The existing literature on leadership often describes it within fairly rigid gender roles. Entire models of leadership have been ascribed gendered labels. Shared leadership is, in traditional leadership theory, a feminine model. After observing a National Health Service (NHS) department enacting a shared leadership model, and using ethnography, grounded theory and comics-based research, we decided to explore the relationship between shared leadership and gender stereotypes. We realised our hope was to see a subversion of traditional stereotypes. Our data showed shared leadership overall as a feminine model, with its focus on distribution and compassion. Within the group, a range of gender roles were performed, meaning that the group could represent itself to the outside world as either more masculine or more feminine as required. This was beneficial, as conflict with outsiders was minimised and hence anxiety reduced. However, we noted that within the group, traditional gender roles were not subverted and were probably reinforced. Despite our view that shared leadership has not been an opportunity to resist gender stereotyping within this department, the success of this feminine model may represent a challenge to the prevailing masculine model of leadership within the NHS.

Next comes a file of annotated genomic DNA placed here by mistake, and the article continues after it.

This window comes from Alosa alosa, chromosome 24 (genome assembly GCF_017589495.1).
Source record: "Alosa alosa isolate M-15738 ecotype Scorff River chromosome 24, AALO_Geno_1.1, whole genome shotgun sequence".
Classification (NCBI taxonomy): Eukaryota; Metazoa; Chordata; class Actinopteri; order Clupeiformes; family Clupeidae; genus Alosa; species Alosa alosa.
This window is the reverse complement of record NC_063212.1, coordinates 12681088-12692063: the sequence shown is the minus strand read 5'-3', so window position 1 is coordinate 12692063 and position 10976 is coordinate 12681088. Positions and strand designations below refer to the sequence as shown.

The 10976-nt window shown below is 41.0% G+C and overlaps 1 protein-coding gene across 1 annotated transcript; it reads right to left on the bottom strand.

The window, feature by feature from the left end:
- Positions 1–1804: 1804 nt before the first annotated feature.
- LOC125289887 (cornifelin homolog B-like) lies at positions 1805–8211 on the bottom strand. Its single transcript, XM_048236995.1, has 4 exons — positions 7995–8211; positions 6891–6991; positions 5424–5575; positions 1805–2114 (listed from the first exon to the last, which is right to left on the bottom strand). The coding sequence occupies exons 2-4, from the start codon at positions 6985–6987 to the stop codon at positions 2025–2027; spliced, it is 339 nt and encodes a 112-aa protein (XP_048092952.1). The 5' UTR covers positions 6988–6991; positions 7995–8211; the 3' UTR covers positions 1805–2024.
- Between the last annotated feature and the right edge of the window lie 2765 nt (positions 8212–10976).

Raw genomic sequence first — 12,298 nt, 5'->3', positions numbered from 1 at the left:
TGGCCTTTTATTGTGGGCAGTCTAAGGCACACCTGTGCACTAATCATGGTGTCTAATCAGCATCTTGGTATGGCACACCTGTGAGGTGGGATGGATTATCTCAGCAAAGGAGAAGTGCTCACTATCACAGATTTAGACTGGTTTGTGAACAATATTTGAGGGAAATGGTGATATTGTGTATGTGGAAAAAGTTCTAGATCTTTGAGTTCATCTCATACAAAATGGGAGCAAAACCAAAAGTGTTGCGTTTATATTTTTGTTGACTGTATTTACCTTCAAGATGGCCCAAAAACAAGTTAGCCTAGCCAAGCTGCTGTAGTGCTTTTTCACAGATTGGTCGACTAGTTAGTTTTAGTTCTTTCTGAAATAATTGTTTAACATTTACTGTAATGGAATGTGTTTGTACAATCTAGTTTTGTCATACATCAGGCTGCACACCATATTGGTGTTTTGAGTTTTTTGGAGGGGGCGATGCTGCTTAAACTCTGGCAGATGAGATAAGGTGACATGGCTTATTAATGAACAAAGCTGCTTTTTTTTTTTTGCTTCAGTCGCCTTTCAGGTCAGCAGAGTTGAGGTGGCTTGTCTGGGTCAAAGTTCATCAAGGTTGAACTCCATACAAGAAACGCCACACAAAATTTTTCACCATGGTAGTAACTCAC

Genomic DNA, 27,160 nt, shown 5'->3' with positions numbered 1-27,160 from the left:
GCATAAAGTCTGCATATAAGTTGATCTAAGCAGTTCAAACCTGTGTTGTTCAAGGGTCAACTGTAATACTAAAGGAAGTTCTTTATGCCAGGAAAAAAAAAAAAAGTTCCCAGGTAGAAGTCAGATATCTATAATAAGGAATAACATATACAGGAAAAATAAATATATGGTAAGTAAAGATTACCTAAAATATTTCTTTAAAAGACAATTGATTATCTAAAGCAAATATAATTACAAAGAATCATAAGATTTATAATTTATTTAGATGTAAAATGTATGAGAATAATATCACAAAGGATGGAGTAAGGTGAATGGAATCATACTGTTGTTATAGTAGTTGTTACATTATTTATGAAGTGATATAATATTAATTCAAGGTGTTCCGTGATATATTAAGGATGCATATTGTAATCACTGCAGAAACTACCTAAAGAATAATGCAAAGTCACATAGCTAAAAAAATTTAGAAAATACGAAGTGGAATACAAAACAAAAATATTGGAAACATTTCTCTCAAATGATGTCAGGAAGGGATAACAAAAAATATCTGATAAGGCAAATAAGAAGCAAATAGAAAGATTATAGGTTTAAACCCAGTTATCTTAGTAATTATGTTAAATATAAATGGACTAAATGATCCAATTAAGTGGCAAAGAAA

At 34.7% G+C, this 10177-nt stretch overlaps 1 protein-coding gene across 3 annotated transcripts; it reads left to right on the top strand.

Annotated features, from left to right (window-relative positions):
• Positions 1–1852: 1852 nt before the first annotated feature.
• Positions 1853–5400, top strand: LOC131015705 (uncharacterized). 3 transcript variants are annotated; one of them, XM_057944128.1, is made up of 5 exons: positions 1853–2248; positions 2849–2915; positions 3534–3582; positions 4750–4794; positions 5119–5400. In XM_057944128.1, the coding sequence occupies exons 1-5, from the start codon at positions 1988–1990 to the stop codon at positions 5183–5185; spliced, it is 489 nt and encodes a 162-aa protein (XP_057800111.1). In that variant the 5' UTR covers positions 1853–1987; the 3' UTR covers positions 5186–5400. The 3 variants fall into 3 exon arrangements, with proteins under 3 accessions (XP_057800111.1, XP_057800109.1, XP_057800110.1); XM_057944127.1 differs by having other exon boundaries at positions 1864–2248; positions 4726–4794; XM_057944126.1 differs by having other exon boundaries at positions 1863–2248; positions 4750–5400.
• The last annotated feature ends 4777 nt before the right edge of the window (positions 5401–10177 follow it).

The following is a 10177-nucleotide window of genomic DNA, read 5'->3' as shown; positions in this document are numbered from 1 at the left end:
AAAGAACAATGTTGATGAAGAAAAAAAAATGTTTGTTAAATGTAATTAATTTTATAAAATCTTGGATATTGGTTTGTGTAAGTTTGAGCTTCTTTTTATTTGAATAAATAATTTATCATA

- comics and medicine
- gender studies
- graphic medicine
- social anthropology
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Contributors Both authors contributed to the study design, data analysis and final manuscript. SI-T was responsible for the bulk of the data collection. MA-J drew the comics.
Funding The authors have not declared a specific grant for this research from any funding agency in the public, commercial or not-for-profit sectors.
Competing interests None declared.
Patient consent Not required.
Ethics approval Brighton and Sussex University Hospitals Ethics Committee.
Provenance and peer review Not commissioned; externally peer reviewed.